Modal close

Dear Democracy Now! visitor,

You turn to Democracy Now! for ad-free news you can trust. Maybe you come for our daily headlines. Maybe you come for in-depth stories that expose corporate and government abuses of power. Democracy Now! brings you crucial reporting like our coverage from the front lines of the standoff at Standing Rock or news about the movements fighting for peace, racial and economic justice, immigrant rights and LGBTQ equality. We produce our daily news hour at a fraction of the budget of a commercial news operation—all without ads, government funding or corporate sponsorship. How is this possible? Only with your support. If every visitor to this site in December gave just $10 we could cover our basic operating costs for 2017. Pretty exciting, right? So, if you've been waiting to make your contribution to Democracy Now!, today is your day. It takes just a couple of minutes to make sure that Democracy Now! is there for you and everybody else in 2017.

Non-commercial news needs your support.

We rely on contributions from you, our viewers and listeners to do our work. If you visit us daily or weekly or even just once a month, now is a great time to make your monthly contribution.

Please do your part today.

Topics

Harsh New York Rockefeller Drug Laws Turn 30: Hip Hop Pioneer Russell Simmons & Anthony Papa Who Served 12 Years for a First-Time Offense Call for Repeal of the Laws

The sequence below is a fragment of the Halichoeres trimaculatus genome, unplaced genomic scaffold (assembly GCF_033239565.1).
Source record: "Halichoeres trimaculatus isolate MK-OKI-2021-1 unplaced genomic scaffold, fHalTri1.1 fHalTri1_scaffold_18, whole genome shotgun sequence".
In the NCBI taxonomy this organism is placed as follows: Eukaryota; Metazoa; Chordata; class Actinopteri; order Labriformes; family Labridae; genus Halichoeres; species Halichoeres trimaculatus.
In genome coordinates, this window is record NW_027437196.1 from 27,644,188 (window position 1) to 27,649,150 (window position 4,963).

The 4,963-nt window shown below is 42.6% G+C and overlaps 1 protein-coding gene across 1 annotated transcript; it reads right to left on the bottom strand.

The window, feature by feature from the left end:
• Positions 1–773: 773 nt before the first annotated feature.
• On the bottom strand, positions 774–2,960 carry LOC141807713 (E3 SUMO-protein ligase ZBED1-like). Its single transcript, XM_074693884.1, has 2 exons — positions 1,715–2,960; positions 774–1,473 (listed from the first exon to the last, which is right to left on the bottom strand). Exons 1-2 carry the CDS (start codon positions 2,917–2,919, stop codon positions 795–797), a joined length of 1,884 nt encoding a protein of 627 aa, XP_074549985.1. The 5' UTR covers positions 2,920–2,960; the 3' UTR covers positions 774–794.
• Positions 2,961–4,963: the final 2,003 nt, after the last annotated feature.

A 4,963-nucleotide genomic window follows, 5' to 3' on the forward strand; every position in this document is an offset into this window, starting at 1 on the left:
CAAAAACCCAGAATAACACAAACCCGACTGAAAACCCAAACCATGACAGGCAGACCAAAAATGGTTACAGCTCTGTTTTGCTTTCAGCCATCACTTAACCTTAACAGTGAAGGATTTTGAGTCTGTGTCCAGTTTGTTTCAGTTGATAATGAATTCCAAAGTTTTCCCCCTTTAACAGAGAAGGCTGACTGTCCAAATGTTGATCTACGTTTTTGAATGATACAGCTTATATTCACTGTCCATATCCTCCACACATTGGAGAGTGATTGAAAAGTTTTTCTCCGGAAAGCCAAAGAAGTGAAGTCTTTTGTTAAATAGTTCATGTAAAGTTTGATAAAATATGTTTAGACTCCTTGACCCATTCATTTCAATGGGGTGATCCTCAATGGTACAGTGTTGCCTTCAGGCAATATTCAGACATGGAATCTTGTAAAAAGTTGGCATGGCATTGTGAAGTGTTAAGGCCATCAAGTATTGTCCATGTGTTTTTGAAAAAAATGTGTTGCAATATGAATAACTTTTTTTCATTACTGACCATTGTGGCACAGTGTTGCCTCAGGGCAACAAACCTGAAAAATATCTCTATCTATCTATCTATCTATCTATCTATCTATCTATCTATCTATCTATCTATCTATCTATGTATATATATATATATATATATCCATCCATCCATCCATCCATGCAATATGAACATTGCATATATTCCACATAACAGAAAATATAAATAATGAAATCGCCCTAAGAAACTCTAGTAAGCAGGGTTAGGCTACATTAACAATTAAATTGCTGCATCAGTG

StoryMay 08, 2003
Watch iconWatch Full Show

Three decades ago today, New York became the first state in the nation to require harsh prison sentences for all drug offenders.

The new laws were pushed through the state legislature in 1973 by then-governor Nelson Rockefeller.

The laws require a minimum sentence of 15 years for minor possession of drugs. Enforcement of the laws rarely hit drug kingpins. Instead, judges were forced to imprison mostly first-time, low-level, nonviolent drug offenders. Most of them are poor, most are people of color.

Dozens of other states and the federal government rushed to adopt their own versions of the Rockefeller drug laws when New York State set the precedent.

Today, New York and California alone retain their mandatory minimum sentences.

The movement to scrap the laws is continuing to grow. Last year, former New York Senator John Dunne appeared in a TV commercial. He said: "In 1973, I sponsored the Rockefeller drug laws, which have been a well-documented failure."

  • Anthony Papa, was convicted of a first-time, non-violent drug possession charge in 1985 under the tough anti-drug laws signed by Governor Rockefeller which left the judge no choice but to impose a harsh prison sentence of 15 Years to Life. At the time, Papa, married with one daughter. Papa spent the next 12 years behind bars at Sing Sing prison. During that time, he earned degrees in behavioral science, theology and paralegal studies. He also learned to paint. Papa became an accomplished and acclaimed artist, painting a powerful collection of images relating to his prison experience. One of his pieces, "15 Years to Life," was exhibited at the Whitney Museum.
  • Russell Simmons, the founder of Def Jam Records and one of the most successful recording executives, producer, promoters in the hip hop world. Last year he helped form the Hip-hop Summit Action Network.
  • Randy Credico, director of the William Moses Kunstler Fund for Racial Justice.

Related link:


The original content of this program is licensed under a Creative Commons Attribution-Noncommercial-No Derivative Works 3.0 United States License. Please attribute legal copies of this work to democracynow.org. Some of the work(s) that this program incorporates, however, may be separately licensed. For further information or additional permissions, contact us.

Non-commercial news needs your support

We rely on contributions from our viewers and listeners to do our work.
Please do your part today.

Make a donation